from WL Worcester (H Blackmer, ed.), 
The Sower.  Helps to the Study of the Bible in Home and Sunday School
(Boston: Massachusetts New-Church Union, n.d.)

Table of Contents


Lesson 53

1 Kings 10: Solomon's Glory

The Story


Solomon's palace was very rich and beautiful. Gold was plentiful in Jerusalem in those days. The dishes on the king's table were of gold. Choice wood was brought from distant countries and ivory and also strange things - apes and peacocks. The fame of Solomon's glory and his wisdom spread to all lands.

The queen of Sheba was one of those who heard of Solomon, and she came to see his glory and to ask him hard questions. She came from the south, from a part of Arabia famous for its gold, and she brought to the king gold and a great abundance of spices. She came with her servants and a caravan of camels. At Jerusalem she saw all the beauty of the king's palace and his servants and the way by which he went up to the house of the Lord. It was far more beautiful than she expected. She asked the king hard questions, and he answered them all. She was overcome with wonder; the half had not been told her. And she went back to her own country with rich gifts from the king.

How did Solomon get all these beautiful and costly things? He had made ships on the Red Sea where it reaches up toward Palestine on the south, and Hiram, king of Tyre, sent with Solomon's men some of his ship-men who had knowledge of the sea. They brought gold and choice wood and precious stones. There were also large ships called "ships of Tharshish," which came once in three years with choice things. Rulers of other countries brought Solomon presents or tribute year by year - silver and gold, garments and armor, and spices, horses and mules. Solomon's merchants traded also with Egypt. Many horses came from there, some for Solomon and some to be sold to kings farther to the north and east. In all these ways Solomon gathered riches.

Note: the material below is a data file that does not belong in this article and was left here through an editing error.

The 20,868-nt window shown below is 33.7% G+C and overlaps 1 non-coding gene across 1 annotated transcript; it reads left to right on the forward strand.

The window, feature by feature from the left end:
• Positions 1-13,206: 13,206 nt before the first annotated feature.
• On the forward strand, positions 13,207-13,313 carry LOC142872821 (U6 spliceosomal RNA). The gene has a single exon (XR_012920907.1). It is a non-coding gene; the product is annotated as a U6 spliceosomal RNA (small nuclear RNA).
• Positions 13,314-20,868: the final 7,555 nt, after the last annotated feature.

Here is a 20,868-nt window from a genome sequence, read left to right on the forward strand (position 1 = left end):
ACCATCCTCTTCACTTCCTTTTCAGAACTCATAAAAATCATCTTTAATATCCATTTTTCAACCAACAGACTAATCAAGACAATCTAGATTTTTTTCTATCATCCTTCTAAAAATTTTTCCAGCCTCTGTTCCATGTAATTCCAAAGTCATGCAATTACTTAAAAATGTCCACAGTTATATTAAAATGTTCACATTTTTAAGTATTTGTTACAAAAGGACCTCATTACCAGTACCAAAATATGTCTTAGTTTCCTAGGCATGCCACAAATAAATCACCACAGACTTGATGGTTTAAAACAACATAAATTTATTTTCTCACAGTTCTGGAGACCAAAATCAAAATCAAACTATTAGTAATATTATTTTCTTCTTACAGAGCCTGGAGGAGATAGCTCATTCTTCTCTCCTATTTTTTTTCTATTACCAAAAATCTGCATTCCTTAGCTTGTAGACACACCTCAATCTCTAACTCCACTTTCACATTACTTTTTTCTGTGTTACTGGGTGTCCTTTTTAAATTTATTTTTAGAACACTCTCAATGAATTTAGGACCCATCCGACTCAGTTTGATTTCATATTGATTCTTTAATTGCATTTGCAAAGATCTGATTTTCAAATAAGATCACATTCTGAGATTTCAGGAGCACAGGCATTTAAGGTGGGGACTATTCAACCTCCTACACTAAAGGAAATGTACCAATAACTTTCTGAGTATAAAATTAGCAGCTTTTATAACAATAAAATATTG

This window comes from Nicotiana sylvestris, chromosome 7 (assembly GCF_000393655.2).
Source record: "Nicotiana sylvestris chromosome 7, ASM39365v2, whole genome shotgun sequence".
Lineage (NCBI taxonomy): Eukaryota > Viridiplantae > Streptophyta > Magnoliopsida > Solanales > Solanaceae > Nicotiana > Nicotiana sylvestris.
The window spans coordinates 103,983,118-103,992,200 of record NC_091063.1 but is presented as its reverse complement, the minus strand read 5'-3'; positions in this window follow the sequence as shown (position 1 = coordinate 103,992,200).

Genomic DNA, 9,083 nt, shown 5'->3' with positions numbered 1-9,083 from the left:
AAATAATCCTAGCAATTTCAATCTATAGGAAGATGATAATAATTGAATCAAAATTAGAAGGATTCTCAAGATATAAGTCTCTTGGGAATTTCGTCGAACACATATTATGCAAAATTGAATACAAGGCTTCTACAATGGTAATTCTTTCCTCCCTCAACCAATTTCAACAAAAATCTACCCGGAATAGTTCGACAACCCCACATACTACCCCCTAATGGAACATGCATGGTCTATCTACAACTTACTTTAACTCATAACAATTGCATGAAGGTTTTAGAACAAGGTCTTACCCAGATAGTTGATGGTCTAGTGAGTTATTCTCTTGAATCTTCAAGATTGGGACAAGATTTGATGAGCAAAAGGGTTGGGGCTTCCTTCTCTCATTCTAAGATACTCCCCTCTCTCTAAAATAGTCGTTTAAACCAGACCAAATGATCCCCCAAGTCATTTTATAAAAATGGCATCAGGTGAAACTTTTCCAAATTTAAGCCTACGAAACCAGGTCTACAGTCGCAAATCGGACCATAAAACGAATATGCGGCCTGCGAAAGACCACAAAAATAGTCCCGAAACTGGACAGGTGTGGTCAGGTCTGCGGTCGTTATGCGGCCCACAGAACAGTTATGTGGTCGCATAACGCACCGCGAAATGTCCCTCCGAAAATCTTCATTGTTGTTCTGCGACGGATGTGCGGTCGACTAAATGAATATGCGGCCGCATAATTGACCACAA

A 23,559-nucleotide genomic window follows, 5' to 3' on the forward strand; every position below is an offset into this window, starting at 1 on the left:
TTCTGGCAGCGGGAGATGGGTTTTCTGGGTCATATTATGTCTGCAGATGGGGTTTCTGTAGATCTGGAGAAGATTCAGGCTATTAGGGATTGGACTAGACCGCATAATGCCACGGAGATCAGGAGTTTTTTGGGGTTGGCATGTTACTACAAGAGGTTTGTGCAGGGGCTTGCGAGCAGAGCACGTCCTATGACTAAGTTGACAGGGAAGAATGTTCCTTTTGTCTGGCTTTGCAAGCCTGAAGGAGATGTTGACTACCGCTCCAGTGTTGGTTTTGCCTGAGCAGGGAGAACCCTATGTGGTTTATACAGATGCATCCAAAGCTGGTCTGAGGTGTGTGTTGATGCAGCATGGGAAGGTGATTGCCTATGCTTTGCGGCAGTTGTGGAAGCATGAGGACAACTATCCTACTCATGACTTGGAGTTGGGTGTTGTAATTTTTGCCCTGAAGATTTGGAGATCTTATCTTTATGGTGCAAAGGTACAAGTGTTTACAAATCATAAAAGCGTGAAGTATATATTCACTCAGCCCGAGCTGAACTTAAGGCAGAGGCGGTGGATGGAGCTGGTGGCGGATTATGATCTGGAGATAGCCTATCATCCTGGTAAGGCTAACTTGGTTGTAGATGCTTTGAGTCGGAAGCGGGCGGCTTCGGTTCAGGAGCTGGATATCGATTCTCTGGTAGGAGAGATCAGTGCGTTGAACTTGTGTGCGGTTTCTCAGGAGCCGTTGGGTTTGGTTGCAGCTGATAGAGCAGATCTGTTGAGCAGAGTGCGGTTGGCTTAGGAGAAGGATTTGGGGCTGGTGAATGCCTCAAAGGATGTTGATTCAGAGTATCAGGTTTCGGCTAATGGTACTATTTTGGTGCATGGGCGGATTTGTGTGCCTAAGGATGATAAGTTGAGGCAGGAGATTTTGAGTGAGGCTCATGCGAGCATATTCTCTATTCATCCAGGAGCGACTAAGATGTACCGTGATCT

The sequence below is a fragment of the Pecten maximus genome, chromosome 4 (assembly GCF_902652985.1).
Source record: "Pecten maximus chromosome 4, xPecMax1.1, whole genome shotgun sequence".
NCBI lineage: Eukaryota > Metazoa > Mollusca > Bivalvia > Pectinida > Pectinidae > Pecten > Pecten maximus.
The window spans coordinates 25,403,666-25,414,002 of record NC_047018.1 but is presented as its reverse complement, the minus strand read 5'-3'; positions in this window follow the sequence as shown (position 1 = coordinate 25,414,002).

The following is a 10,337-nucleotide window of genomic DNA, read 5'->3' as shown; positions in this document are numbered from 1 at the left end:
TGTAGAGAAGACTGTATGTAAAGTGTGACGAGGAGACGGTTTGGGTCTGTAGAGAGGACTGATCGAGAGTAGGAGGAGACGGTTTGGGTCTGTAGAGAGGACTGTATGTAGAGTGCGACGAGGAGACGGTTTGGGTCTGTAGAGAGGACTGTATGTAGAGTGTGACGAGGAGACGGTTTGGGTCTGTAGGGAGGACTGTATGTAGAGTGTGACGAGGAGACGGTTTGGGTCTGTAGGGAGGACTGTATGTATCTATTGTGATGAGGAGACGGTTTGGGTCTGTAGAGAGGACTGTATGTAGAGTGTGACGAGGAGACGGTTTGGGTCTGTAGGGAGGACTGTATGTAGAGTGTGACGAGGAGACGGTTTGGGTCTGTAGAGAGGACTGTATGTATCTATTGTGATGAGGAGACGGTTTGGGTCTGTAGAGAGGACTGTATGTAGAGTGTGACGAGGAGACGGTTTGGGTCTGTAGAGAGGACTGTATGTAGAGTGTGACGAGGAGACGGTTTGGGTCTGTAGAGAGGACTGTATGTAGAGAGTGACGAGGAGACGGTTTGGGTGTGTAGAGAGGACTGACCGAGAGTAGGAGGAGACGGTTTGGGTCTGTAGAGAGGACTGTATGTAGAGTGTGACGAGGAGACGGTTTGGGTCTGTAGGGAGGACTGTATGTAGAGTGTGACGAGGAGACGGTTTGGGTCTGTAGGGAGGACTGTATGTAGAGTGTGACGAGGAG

We are told of one very beautiful thing which Solomon made, a great throne of ivory and gold. A throne, you know, is a beautiful chair in which a king sits. Solomon's throne was such a chair with arms, and a back that probably was high and arched over the king's head. There were six steps to the throne; and lions standing by the chair, and on each step at either side. In parts the white ivory showed and in parts it was covered by the yellow gold. There was no throne like it in any kingdom. You will remember what we have learned today about the richness of Solomon's palace and his kingdom, and about his beautiful throne, and the visit of the queen of Sheba, when you hear the Lord's words about "Solomon in all his glory."


A chapter which we have passed over (1 Kings 7) tells us how besides the temple King Solomon built a beautiful palace for himself and "the house of the forest of Lebanon," which was probably so called from its many cedar pillars, and was perhaps an armory adjoining the palace. Hiram, king of Tyre, with his skillful workers, helped Solomon in all his building and also on the sea.